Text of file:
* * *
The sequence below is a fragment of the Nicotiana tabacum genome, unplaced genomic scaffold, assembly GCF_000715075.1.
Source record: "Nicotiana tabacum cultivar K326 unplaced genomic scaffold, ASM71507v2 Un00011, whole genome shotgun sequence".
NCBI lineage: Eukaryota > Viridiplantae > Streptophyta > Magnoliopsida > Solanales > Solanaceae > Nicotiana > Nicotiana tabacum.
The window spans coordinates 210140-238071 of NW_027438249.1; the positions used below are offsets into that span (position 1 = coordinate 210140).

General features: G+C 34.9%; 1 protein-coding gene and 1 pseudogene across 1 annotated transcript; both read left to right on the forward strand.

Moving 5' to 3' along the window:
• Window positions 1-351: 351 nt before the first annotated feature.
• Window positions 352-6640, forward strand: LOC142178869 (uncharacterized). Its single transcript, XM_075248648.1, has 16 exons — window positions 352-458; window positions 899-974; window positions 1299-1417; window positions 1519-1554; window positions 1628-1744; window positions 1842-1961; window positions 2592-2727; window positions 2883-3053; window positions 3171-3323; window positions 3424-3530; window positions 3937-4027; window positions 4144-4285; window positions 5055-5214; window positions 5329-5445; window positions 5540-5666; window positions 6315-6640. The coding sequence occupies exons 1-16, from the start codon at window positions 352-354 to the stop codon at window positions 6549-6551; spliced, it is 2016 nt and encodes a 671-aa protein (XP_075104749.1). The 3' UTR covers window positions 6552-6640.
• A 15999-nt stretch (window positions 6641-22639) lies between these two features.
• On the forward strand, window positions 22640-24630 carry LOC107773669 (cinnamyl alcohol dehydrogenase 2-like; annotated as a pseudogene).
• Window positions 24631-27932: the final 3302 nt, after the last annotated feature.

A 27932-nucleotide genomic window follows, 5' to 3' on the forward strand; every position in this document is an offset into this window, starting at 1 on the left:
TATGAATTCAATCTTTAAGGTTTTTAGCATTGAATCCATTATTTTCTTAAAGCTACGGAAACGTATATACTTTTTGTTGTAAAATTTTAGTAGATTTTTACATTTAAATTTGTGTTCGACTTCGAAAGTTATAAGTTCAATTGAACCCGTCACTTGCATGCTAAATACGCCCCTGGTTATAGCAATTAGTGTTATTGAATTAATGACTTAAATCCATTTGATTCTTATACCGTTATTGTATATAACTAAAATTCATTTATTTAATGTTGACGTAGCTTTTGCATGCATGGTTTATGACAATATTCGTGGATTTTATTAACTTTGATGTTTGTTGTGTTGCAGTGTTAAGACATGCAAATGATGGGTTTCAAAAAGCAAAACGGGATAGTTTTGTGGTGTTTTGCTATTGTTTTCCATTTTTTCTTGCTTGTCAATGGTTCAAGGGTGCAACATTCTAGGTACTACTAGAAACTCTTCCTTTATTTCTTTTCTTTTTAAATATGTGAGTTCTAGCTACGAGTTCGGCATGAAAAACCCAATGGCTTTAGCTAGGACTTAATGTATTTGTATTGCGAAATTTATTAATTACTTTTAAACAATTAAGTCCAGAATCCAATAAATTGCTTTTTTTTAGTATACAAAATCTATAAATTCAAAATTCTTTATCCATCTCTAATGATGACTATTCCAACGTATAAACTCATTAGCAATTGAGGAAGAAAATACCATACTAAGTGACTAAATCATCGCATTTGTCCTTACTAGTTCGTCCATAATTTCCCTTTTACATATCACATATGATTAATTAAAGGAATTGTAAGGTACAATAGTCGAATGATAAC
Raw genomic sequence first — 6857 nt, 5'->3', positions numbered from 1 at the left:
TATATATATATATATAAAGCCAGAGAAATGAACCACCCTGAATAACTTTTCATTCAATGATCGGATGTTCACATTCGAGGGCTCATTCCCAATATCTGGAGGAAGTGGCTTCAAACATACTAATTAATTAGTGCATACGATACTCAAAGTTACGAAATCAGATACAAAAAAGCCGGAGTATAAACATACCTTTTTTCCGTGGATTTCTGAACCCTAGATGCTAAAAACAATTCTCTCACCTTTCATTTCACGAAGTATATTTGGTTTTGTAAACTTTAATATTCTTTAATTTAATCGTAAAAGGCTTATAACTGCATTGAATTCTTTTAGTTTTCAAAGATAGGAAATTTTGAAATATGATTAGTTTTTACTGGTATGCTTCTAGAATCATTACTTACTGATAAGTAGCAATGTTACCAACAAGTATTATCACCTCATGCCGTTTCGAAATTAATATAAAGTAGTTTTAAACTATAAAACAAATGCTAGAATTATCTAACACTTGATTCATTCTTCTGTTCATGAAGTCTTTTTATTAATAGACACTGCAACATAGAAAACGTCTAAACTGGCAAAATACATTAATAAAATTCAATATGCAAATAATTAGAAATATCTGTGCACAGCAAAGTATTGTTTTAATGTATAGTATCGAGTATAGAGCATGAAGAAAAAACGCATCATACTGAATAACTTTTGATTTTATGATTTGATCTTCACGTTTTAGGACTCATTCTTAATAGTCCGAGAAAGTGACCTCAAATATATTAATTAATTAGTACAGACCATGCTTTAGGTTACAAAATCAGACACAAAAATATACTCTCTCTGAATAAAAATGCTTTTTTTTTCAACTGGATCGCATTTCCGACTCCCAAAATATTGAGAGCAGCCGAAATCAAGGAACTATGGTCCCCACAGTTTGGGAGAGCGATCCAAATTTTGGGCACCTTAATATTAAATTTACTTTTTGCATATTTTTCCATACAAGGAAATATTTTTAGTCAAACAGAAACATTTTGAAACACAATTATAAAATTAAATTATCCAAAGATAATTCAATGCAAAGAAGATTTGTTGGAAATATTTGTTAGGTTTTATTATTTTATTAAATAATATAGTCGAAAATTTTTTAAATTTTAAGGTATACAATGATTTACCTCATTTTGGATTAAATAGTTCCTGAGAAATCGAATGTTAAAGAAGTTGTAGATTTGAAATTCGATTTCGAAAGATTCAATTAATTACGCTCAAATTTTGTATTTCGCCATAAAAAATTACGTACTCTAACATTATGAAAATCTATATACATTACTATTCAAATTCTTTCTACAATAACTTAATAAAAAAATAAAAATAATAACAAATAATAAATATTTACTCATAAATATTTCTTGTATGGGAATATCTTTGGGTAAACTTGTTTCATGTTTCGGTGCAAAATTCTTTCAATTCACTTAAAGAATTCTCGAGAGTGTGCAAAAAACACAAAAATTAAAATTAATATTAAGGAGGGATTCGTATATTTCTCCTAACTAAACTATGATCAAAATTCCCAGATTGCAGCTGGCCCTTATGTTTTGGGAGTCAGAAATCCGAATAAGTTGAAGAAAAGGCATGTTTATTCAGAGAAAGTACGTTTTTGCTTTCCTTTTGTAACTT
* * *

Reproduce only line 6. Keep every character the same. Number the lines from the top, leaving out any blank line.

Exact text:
Moving 5' to 3' along the window: